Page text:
Derek Roy – Although Roy was only able to dress for 35 games last season due to injury, he scored 40% of his points on the power-play. That prorates to just under 33 points on the year, which would have placed his name right next to Brad Richards’.

 

Kris Letang – Even with Sidney Crosby out for half of the season, Letang still scored 24 of his 50 points on the power-play, putting him in a tie for 10th overall in Eastern power-play points. With Paul Martin being his only real competition, Letang should remain the #1 PP option on defense in Pittsburgh. If Crosby ends up playing 60 or more games, Letang should see a residual increase in PPP.

 

Drew Stafford – Stafford’s 52 points in 62 games still haven’t elevated him to elite status with most fantasy owners, but that’s a 69-point pace that shouldn’t go unnoticed. His aforementioned PPP percentage (37%) would have given him 25 PPP on the year, good enough for 14th overall in the East.

 

Nik Antropov – Antropov had his worst season since 2007, but despite scoring only 41 points, 39% of his points came on the power-play. If Antropov improves his point total by only 10 points (a very realistic possibility), he should be looking at 20 power-play points. There aren’t many people in Winnipeg to challenge for ice time, so expect Nik to have plenty of opportunities to bounce back.

 

Please let me know thoughts below and I’ll be happy to reply.

 


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Comments (10)add comment

Tim Lucarelli said:

duballstar014
@nav Nav, I took my data from Yahoo. I found it very easy to convert to a spreadsheet, then I added formulas. For example, Yahoo provided PPG and PPA, so I did a basic calculation to add in PPP.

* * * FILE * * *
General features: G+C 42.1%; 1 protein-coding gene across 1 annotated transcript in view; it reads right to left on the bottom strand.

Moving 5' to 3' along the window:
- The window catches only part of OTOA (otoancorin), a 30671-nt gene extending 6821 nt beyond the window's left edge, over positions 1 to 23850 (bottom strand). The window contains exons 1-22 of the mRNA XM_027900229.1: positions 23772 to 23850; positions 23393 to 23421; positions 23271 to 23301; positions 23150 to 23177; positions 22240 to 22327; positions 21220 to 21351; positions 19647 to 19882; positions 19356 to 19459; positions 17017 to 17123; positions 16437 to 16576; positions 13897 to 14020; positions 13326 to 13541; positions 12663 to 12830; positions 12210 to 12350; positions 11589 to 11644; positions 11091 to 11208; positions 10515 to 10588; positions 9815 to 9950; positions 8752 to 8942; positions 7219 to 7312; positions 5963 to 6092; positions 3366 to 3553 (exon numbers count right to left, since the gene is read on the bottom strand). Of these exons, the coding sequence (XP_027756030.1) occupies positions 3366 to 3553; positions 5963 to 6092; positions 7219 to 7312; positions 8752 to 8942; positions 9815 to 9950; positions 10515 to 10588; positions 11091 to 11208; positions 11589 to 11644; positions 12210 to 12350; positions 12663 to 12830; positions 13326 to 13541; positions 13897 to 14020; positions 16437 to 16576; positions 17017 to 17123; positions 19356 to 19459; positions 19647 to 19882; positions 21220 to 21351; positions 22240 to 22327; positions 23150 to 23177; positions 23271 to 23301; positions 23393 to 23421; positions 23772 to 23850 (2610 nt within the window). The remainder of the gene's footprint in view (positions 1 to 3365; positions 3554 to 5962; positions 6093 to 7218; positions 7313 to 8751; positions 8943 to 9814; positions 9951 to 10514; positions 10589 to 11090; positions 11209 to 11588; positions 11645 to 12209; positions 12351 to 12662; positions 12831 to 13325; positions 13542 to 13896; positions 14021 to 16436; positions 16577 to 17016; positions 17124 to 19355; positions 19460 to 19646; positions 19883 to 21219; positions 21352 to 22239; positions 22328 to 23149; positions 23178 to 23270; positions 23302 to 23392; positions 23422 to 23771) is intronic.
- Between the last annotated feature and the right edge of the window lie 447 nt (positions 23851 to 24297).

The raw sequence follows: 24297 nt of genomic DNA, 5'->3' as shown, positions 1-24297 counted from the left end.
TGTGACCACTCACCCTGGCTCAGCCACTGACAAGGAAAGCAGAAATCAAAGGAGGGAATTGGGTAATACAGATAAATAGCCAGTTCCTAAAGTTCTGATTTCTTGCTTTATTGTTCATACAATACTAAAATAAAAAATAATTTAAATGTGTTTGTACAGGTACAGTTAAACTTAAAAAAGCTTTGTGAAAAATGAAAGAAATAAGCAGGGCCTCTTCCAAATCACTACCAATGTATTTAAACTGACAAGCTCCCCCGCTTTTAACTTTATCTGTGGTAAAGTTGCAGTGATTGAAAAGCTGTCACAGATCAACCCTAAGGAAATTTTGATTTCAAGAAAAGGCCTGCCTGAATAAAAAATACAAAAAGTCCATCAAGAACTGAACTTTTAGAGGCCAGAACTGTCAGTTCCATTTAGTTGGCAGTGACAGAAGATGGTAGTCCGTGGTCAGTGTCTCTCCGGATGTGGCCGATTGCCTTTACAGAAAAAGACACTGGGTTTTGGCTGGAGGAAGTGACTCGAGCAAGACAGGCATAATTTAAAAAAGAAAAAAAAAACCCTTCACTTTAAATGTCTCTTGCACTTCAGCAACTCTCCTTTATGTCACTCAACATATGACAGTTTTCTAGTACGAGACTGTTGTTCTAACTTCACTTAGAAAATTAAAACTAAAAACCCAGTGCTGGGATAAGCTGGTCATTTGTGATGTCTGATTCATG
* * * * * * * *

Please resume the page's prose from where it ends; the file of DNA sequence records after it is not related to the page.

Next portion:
Next, I looked at PP%, which shows what percentage his PPP were of his total points.
PP/G is the PPP scored per game (fairly obvious).
82P is the PPP/game normalized to an 82 game output, showing what the totals would be if the skater played a full season.

I did this same calculation for SHP and special teams points, but PPP seemed to produce the most interesting data.
August 19, 2011
Votes: +0

nav said:

frythedevil
... Tim where did you get this info from. I was checking the frozen pool stats and was unable to see any ppp info. I am curious as I am in a league where PPP's play a major role.
August 19, 2011
Votes: +0

Tim Lucarelli said:

duballstar014
... Solid feedback all the way around. I'll have to re-run my numbers with TOI. Very solid suggestion.
August 18, 2011
Votes: +0

DuklaNation said:

DuklaNation
... Its important to note that there serious intangible factors for PP time. Depends on the player's assets and how it mixes with the PP unit. Some players just arent suited for the top PP untit. So its not realistic to hope for top PP time for them.